END OF NOTE- back to the cemetery:

Apparently, the Village (what was left of it) entered into an agreement with North Amherst which permitted the joint use of their cemetery. That probably explains why Conrad Reid and his wife Elizabeth and Quartus and Abigail Gilmore of the recording fame of the village plat (1834-37), among other Village notables are interred in Amherst.

It didn’t take too long for folk to forget this little area of eternal rest.
In the Lorain Daily News of 1900 “Want Crossing Through Cemetery”

The acceptance of the new Krantz allotment was refused for the second time by the Board of Public Service…
the privilege to Krantz to cross the corner of the cemetery was denied because the property was given for a cemetery purpose only.

Once again “development” must have won out because a mere 10 years later ”Unearth Coffin while digging a water main -Strange find made by workmen excavating on 7th Street”
“the discovery of a coffin at this point is easily explained. Prior to the 60’s the city cemetery was located in what is now known as the Krantz addition to the city”…. The bones were placed in a box and will be transferred to Elmwood cemetery.

And so Lorain lost for many years the stories of those folk who were once loved and a part of the community. Were they buried deep so possibly they did not remind people of the shame that was the greed of the community and the Ohio Railroad Scheme?

dbres
Could the actions of those involved in the scheme of a century and a half before be revisited in the 21st century – the little park deemed worthless by the “power of four” and a little cemetery almost lost forever? Men, who once again determined that a ”short term profit” better served a community and was worth more than the 200-year-old green space that had been the birthplace, gathering place and served it’s citizens well.

Could it be they too had “no ownership” in history of this area and followed through with the thinking of ”gone AND forgotten”? After all precedent had been set by elders of a community just a few generations previously.

Thankfully, this time around The Black River Historical Society, Lorain City Council and citizens did not want history buried and found to be “not worth remembering”; they rallied around the little park and gave her her due.

Diane Wargo Medina has wrenched from oblivion a little cemetery on 6th and 7th and those, who hopefully lay at rest, have found a friend who recognized and fought for their worth.

You can find photos of the 2007 celebration here
http://www.flickr.com/photos/12219598@N06/1249296462/sizes/m/in/photostream/

Celebration of the ” green space” 2007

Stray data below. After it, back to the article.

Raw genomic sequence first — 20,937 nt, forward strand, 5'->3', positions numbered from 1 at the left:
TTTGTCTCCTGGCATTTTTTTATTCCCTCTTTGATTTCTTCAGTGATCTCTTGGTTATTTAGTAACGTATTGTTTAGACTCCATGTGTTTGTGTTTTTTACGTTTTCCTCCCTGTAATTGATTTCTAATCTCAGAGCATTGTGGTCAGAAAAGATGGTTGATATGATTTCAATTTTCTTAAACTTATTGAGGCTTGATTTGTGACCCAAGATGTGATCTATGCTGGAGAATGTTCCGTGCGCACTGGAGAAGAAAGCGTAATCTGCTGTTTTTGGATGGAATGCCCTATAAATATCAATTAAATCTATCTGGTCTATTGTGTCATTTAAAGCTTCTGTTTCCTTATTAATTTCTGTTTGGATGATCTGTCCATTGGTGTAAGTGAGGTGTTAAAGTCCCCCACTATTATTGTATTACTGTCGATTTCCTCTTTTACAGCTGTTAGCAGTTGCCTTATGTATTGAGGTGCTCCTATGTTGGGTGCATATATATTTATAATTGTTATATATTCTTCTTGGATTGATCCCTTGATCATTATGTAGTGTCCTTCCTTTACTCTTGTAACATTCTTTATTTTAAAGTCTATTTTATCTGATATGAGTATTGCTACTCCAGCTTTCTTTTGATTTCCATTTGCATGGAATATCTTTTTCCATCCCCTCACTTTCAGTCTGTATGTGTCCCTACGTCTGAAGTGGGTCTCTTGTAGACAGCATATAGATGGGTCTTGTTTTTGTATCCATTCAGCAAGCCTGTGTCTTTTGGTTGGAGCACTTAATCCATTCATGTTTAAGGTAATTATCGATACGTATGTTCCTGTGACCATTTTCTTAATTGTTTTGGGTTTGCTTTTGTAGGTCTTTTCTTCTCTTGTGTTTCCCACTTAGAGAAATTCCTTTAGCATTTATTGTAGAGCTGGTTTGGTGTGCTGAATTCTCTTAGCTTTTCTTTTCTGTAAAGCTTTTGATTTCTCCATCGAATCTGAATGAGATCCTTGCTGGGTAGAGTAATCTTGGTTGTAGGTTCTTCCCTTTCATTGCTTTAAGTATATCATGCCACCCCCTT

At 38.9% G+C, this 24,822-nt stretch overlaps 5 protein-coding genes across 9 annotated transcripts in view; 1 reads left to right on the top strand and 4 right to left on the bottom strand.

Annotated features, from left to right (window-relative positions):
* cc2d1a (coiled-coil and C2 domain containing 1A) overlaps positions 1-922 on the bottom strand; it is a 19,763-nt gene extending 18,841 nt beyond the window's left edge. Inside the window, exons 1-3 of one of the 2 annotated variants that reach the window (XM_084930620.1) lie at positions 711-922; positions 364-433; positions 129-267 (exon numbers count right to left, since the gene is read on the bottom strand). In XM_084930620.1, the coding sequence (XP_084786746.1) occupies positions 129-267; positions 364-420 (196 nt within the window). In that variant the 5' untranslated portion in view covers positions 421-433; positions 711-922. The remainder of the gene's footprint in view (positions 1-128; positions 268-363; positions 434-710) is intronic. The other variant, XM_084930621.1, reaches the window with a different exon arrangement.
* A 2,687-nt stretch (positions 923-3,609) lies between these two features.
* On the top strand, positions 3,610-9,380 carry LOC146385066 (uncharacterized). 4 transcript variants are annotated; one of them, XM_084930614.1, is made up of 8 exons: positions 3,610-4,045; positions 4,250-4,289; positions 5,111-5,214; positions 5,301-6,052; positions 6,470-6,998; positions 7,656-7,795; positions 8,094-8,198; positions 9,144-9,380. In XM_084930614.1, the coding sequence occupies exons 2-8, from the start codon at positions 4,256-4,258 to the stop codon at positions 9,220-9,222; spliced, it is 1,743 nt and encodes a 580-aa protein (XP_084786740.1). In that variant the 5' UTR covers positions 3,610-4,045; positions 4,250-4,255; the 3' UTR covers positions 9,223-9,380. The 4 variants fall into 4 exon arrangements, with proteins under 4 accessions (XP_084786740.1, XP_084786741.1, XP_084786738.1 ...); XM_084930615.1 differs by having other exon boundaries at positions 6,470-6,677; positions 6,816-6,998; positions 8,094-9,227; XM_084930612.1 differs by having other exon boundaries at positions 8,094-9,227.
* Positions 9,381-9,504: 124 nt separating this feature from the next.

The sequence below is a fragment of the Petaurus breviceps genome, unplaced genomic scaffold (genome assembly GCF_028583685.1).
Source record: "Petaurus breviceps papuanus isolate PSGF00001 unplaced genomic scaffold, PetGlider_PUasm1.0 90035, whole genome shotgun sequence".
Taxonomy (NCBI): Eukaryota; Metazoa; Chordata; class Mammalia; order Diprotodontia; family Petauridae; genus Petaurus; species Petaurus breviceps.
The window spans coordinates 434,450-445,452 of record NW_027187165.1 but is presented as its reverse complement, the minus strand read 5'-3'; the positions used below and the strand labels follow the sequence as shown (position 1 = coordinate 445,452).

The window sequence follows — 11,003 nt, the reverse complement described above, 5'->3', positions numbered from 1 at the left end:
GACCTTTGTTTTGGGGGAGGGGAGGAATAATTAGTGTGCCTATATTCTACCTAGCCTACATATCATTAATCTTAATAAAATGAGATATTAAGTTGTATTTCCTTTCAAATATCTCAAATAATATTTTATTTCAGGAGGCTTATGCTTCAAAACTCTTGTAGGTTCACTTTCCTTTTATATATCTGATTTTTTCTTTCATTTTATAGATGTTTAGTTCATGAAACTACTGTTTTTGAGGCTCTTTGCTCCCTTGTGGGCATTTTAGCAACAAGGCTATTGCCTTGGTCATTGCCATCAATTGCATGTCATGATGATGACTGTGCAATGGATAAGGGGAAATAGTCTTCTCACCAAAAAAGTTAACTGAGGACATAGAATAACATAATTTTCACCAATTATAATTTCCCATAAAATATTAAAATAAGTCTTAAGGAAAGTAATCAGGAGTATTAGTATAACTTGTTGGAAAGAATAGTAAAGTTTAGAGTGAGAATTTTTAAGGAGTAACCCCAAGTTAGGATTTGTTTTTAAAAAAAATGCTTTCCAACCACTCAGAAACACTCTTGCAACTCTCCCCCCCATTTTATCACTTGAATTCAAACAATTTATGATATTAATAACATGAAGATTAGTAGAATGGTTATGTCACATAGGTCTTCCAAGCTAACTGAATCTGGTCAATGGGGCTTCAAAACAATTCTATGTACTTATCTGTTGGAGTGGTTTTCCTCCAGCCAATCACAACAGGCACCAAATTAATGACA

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Entry filed under: a Cow -elle opinion, Charleston Village, city of lorain, history, Lorain's Magical History Tour. Tags: , , , .

Lest We Forget- Christian Temple Disciples of Christ 5th Street Remembers Memorial Day USA- 2012

8 Comments Add your own

  • 1. Renee Dore  |  May 25, 2012 at 6:54 pm

    I think the Park and the Cemetery are both deserving of an Ohio Historcial Marker-both places are significant historical places from the early 1800’s. There are many reason why-too many to list today.

  • 2. Loraine Ritchey  |  May 25, 2012 at 6:59 pm

    I agree Renee and all we can keep doing is reminding TPTB there is a history worth noting ……….

  • 3. Loraine Ritchey  |  May 25, 2012 at 7:09 pm

    Renting out an historic home etc

    http://finance.yahoo.com/news/tlc-needed-no-rent-historic-120613453.html

  • 4. Carolyn Sipkovsky  |  May 26, 2012 at 2:29 am

    A happy note is that last week, Frank took a class of 10 Adm King students on a downtown walking tour & then they tour the museum. Today he had 52 Adm. King students on a walking tour. Both of these classes visited the cemetery among other places and
    “learned a lot” to quote one student. One of the upsetting things is that both of the teachers on the walk didn’t now where Adm. King’s home is located. I don’t know how to get the City interested in their history.

  • 5. Loraine Ritchey  |  May 26, 2012 at 10:29 am

    That is great Carolyn, starting with those students is one way to get the interest back – Once again BRHS comes through :)

    I don’t know maybe let us take city council and the administraton on a “walk about” :)

  • 7. Carolyn Sipkovsky  |  May 27, 2012 at 3:29 am

    I invited the mayor & his administration to tour the Moore House Museum on the evening of the first open house. I think the out of towners could learn a lot about the City where they work. As of yet no one has taken my offer.

  • 8. Loraine Ritchey  |  May 27, 2012 at 10:45 am

    Well maybe we can send a formal invitation.for a walking tour…… including the morre House and the old neghborhood……….I have an idea will get in touch after the weekend